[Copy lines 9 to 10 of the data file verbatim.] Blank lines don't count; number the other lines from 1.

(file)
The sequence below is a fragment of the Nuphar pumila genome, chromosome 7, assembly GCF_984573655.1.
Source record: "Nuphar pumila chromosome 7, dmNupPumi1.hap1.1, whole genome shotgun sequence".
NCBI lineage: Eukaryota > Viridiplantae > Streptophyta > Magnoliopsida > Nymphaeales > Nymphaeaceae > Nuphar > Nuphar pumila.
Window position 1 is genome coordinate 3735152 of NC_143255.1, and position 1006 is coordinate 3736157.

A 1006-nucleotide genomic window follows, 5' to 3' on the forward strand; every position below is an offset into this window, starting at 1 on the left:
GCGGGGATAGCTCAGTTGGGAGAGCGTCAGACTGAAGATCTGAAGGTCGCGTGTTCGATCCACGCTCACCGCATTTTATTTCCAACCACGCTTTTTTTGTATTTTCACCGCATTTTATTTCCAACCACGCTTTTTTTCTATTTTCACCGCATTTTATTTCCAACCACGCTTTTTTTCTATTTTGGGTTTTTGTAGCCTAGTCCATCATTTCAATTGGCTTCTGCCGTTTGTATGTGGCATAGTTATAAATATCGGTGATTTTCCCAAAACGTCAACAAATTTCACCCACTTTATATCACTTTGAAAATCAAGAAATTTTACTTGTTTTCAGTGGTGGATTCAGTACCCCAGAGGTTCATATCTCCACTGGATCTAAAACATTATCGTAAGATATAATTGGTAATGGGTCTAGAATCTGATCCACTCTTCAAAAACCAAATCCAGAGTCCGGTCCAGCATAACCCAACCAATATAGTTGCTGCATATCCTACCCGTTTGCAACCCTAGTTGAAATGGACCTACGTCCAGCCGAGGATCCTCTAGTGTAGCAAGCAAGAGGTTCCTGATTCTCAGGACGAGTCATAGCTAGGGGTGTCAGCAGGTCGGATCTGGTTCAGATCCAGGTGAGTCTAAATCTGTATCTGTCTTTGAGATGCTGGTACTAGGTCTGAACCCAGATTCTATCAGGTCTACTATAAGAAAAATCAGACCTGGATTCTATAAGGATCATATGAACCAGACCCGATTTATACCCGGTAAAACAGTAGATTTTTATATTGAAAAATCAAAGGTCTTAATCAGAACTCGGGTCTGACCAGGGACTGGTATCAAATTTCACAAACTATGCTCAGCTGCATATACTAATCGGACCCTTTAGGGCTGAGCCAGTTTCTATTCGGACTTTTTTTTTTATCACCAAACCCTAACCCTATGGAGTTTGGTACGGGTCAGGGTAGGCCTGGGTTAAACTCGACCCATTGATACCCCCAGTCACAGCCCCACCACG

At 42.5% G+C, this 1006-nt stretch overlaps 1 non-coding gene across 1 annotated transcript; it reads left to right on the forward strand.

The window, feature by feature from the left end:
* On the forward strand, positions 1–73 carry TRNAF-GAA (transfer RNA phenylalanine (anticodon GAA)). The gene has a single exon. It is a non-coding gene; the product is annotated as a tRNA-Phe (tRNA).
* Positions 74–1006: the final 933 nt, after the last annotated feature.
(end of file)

* On the forward strand, positions 1–73 carry TRNAF-GAA (transfer RNA phenylalanine (anticodon GAA)). The gene has a single exon. It is a non-coding gene; the product is annotated as a tRNA-Phe (tRNA).
* Positions 74–1006: the final 933 nt, after the last annotated feature.